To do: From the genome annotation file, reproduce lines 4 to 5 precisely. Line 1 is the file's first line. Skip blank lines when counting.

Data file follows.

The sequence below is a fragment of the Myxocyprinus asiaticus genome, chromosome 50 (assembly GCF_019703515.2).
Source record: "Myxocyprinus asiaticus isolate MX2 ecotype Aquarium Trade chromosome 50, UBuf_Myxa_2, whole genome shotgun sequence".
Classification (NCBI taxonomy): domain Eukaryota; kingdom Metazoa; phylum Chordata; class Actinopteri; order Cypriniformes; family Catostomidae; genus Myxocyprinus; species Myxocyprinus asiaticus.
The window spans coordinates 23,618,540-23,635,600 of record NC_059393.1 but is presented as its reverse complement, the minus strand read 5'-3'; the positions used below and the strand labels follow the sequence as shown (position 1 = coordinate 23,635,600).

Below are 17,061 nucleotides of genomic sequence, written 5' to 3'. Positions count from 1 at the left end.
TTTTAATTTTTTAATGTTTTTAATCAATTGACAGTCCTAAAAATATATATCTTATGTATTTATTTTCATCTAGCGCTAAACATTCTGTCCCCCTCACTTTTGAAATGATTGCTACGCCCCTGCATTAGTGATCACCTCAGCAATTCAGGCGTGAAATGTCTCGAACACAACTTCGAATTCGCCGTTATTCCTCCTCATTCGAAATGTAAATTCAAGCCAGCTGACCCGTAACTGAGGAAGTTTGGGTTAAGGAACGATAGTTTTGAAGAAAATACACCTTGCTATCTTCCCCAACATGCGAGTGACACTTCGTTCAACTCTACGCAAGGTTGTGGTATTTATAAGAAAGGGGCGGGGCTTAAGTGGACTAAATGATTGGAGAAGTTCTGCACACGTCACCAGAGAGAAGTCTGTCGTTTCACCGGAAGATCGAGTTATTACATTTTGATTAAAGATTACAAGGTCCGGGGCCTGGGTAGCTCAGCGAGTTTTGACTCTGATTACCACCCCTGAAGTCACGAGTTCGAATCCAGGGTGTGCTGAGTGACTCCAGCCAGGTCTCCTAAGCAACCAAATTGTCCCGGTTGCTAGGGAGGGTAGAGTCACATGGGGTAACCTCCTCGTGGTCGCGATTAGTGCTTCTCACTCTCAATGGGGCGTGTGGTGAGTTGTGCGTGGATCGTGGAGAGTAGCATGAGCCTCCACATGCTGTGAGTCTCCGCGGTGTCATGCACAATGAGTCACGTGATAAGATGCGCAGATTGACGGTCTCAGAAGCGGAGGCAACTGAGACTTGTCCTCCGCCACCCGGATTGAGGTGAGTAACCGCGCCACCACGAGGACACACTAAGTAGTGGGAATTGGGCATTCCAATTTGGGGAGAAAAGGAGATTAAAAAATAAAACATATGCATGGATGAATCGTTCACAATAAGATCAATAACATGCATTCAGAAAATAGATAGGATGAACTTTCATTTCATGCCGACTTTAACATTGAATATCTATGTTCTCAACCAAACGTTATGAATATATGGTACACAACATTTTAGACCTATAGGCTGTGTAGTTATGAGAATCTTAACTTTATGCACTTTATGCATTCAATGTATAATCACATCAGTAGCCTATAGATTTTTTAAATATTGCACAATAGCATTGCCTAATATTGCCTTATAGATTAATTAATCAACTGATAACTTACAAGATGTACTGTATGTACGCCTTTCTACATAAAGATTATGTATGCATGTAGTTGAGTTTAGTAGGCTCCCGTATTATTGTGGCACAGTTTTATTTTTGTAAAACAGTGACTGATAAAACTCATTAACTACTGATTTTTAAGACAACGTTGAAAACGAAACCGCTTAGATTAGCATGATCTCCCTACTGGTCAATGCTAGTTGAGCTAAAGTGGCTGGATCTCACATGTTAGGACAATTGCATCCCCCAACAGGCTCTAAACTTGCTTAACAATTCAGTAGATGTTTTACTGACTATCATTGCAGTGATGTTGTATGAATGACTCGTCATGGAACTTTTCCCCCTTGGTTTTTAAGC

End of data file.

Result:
The window spans coordinates 23,618,540-23,635,600 of record NC_059393.1 but is presented as its reverse complement, the minus strand read 5'-3'; the positions used below and the strand labels follow the sequence as shown (position 1 = coordinate 23,635,600).

Below are 17,061 nucleotides of genomic sequence, written 5' to 3'. Positions count from 1 at the left end.